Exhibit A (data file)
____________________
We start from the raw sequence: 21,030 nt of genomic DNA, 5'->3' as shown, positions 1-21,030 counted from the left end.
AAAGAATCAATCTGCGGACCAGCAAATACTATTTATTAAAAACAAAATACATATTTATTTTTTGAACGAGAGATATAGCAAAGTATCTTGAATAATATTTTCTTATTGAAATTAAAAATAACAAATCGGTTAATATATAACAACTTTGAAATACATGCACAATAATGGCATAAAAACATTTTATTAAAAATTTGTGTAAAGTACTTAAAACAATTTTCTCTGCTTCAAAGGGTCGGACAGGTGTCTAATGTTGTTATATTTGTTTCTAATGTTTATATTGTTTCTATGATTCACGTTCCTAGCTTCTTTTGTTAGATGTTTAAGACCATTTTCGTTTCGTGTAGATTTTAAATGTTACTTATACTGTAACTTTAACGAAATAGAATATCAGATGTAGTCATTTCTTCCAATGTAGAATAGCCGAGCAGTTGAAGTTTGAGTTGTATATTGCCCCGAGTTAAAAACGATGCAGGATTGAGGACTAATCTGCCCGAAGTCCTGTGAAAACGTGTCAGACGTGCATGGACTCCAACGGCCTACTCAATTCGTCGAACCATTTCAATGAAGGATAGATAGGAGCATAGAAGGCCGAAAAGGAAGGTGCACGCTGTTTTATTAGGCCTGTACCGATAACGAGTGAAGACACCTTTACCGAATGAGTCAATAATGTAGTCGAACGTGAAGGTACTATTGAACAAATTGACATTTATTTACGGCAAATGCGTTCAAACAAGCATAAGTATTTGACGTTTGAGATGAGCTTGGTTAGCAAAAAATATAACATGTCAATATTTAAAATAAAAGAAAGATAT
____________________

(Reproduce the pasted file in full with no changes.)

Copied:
We start from the raw sequence: 21,030 nt of genomic DNA, 5'->3' as shown, positions 1-21,030 counted from the left end.
AAAGAATCAATCTGCGGACCAGCAAATACTATTTATTAAAAACAAAATACATATTTATTTTTTGAACGAGAGATATAGCAAAGTATCTTGAATAATATTTTCTTATTGAAATTAAAAATAACAAATCGGTTAATATATAACAACTTTGAAATACATGCACAATAATGGCATAAAAACATTTTATTAAAAATTTGTGTAAAGTACTTAAAACAATTTTCTCTGCTTCAAAGGGTCGGACAGGTGTCTAATGTTGTTATATTTGTTTCTAATGTTTATATTGTTTCTATGATTCACGTTCCTAGCTTCTTTTGTTAGATGTTTAAGACCATTTTCGTTTCGTGTAGATTTTAAATGTTACTTATACTGTAACTTTAACGAAATAGAATATCAGATGTAGTCATTTCTTCCAATGTAGAATAGCCGAGCAGTTGAAGTTTGAGTTGTATATTGCCCCGAGTTAAAAACGATGCAGGATTGAGGACTAATCTGCCCGAAGTCCTGTGAAAACGTGTCAGACGTGCATGGACTCCAACGGCCTACTCAATTCGTCGAACCATTTCAATGAAGGATAGATAGGAGCATAGAAGGCCGAAAAGGAAGGTGCACGCTGTTTTATTAGGCCTGTACCGATAACGAGTGAAGACACCTTTACCGAATGAGTCAATAATGTAGTCGAACGTGAAGGTACTATTGAACAAATTGACATTTATTTACGGCAAATGCGTTCAAACAAGCATAAGTATTTGACGTTTGAGATGAGCTTGGTTAGCAAAAAATATAACATGTCAATATTTAAAATAAAAGAAAGATAT